Beautiful Disasters Pearl as a Living Breathing Scarlet Letter



Sometimes beauty is found in places as unexpected as a rosebush growing
outside of a prison in a puritan colonial village. Pearl Prynne is an
unearthly beautiful child with a wild spirit born under unimaginably sinful
conditions, all of which are somehow related to the ideas, actions, and
views of others on Hester’s punishment. In Nathaniel Hawthorne’s The Scarlet
Letter, Pearl serves as Hester’s living, breathing Scarlet letter.
Pearl evokes the same emotion and reactions from the townspeople, as does
the scarlet letter. The people look at the slight sense of pride Hester has
in her letter in the same way they look at the way Hester lets Pearl do
whatever she wants. They feel Hester isn’t fit to raise the child. The
extremity of gossip from the females of the village in the beginning of the
book is only matched by the amount that Pearl’s wild attitude stirs up later
on. Hester’s “A” is the example for all of what sin is. The “A” makes Hester
much avoided and the parents tell their children to watch out for her.
Theses same parents say the same things to their kids about avoiding Pearl,
who is infamous for her uncontrollable behavior with her peers and other
adults. Just as infamous as Hester’s “A” for the wild sinful actions it
symbolizes.
Like Hester’s scarlet letter, Pearl shows extreme beauty in a form that is
not traditional, positive, tame, or fully accepted. When Hester crafts the
“A” that she has to wear on her chest, She uses a deep, passionate shade of
red and embroiders it very intricately with bright gold thread. The “A” was
meant to mark Hester in a negative manor; its purpose is to let everyone
know that Hester is a sinner. Hester takes something extremely negative and
makes it appear as passionately beautiful. Hawthorne portrays Pearl in a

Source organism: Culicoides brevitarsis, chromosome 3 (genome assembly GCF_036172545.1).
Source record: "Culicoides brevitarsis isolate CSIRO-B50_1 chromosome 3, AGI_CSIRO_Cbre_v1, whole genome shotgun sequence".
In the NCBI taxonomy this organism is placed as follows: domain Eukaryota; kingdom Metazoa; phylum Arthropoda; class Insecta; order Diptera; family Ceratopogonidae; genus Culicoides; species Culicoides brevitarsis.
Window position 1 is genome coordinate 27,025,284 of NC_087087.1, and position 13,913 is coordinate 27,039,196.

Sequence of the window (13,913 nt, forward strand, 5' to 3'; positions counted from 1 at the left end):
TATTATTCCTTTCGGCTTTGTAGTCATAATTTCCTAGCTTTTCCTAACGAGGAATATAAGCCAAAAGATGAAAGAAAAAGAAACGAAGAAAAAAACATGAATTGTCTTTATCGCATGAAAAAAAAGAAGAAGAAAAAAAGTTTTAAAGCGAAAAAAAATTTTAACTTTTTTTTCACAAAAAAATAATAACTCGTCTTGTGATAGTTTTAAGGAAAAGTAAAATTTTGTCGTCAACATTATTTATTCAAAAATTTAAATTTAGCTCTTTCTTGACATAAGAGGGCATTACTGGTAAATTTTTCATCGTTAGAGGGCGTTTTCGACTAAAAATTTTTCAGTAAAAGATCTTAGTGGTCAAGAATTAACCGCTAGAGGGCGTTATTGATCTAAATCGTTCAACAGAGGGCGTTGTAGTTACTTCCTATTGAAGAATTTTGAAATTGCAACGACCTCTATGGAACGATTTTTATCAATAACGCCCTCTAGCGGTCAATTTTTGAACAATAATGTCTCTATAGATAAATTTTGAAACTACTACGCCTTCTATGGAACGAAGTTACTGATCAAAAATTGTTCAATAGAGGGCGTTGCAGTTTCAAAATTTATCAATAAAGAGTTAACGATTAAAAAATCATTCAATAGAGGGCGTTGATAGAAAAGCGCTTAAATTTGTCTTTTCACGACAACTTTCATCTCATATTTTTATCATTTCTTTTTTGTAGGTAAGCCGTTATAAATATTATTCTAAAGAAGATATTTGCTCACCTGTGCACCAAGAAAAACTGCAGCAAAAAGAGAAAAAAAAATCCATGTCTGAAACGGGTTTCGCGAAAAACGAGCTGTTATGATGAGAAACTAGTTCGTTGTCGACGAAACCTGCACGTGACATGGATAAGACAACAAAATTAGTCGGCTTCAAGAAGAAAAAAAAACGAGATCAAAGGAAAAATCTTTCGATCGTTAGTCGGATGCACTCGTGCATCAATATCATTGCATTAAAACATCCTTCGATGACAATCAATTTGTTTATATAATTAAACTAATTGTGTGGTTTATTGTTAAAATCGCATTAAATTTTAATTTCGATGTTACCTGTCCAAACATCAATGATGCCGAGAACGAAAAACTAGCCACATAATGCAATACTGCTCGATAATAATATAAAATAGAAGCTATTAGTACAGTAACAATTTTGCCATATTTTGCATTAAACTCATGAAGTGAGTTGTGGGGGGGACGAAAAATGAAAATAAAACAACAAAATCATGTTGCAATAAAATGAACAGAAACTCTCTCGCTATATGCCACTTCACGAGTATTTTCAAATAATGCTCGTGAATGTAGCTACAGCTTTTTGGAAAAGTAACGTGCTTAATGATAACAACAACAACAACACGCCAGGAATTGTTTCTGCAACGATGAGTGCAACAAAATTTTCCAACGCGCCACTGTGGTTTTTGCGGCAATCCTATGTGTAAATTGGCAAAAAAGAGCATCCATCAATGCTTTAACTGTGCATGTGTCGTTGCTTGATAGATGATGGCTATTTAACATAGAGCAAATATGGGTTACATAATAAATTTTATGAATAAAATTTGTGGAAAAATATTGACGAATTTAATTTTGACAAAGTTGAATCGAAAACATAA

very detailed specific manor, meant to put emphasis on the similarities
between Pearl and the “A”. She is the symbol of Hester’s sin but the tone
that is used when referring to her makes her out to appear as a stunningly
beautiful creature. The narrator states, “There was a trait of passion, a
certain depth of hue, which she never lost” ( ). Even the adjectives he
uses in describing Pearl suggest something color related (“hue”). There is a
feeling of wildness and uncontrollably in Pearl’s appearance; more
specifically in her eyes. Pearl’s beauty has a splendor unlike that of any
other child. Like the scarlet letter, Pearl serves as Hester’s beautiful
disaster.
There are also many similarities between the relationship of Hester and
Pearl and the relationship between Hester and her letter. Hester has no
pride in the “A” on her chest, but even after she is not required to wear
it, she keeps it on anyway. She shows this same attitude towards Pearl.
Hester is not proud of her sin, but she understands the consequences of it
and does not try to hide it from anyone. She could’ve given the child up to
the governor and had one less “branding” to worry about, but she fought for
that child to stay under her care. She even goes so far as to dress Pearl up
in a velvet dress of a deep shade of red when she takes her to the
governor’s house. Hester consciously envisions Pearl as a living breathing
scarlet “A”, running ahead with free spirit flying. She is proud of her
child through it all.
In conclusion, Pearl is born from and into sin but still manages to be
portrayed as a pure entity. Her wildness and free spirit is something that
was not inflicted by anyone but herself. She manages to embody so many
things that come along with something like a symbol for adultery in a
puritan society, but still holds onto the innocence of a child. It is just
as rare that someone of such a young age is described as so passionately
beautiful as is the use of the same description for something as negative as
Hester’s scarlet letter. Pearl is Hester’s living, breathing, and
inescapable Scarlet letter.



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